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By John Singleton

Dec 20th, 2019

Commercial landlords - rent arrears recovery and forfeiture of leases

When a tenant of commercial premises is in arrears of rent the landlord has a number of choices about what can be done to recover the rent. Two common methods, both of which do not require court proceedings, are Commercial Rent Arrears Recovery (CRAR) and forfeiture. A Court of Appeal decision on 3 December 2019 confirmed that these options are effectively mutually exclusive, so a landlord needs to consider very carefully before going down one route or the other.

CRAR is where a landlord sends bailiffs into commercial premises to seize the tenant's goods, and if necessary to sell them, to pay off, or reduce the arrears. Before doing so, notice has to be given to the tenant, and there are various other restrictions which make it less attractive to landlords than the old remedy of distress which was abolished in 2007.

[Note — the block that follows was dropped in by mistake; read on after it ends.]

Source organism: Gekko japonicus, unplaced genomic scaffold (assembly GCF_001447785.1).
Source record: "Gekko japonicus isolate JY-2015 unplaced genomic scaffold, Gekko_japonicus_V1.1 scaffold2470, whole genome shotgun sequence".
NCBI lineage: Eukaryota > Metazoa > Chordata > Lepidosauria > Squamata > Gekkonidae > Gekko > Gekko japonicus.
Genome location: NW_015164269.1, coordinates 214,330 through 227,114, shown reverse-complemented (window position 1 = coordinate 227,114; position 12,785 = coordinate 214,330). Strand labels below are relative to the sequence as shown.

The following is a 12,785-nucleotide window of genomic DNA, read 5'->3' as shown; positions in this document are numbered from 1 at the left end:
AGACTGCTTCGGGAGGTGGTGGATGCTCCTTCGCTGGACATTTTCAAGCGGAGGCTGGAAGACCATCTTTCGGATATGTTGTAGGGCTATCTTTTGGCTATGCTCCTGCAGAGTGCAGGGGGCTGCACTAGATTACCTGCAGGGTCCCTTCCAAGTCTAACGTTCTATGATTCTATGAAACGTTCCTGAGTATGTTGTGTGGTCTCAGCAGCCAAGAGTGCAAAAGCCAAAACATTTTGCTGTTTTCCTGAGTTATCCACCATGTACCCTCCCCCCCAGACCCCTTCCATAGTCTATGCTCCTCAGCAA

Forfeiture is where the landlord changes the locks, so excluding the tenant from the premises and bringing the lease to an end. This is the nuclear option and will only usually be attempted if the landlord wants to take back control of the premises. The tenant can apply for relief by paying off the arrears. In the case of Brar v Thirunavukkrasu the tenant failed to pay rent due on 25 December. The landlord sent in the bailiffs to exercise CRAR on 18 January, and having seized goods, then purported to forfeit the lease on 12 February.

Unsurprisingly the Court of Appeal found that by exercising CRAR the landlord had treated the lease as continuing, even though the rent was in arrears. The landlord could not then forfeit for arrears because the breach had been waived. The lesson to be learnt by landlords is that if the tenant is in breach and they are considering forfeiting the lease, they must not take any action which recognises the continuation of the lease. If they try CRAR, and even if it is unsuccessful, they will have waived the breach in respect of any arrears at the time and will not be able to forfeit. If they want to bring the lease to an end they will have to wait until there is a further breach before they can forfeit the lease. In the case of rent arrears that would be after the next quarter's rent has become due.

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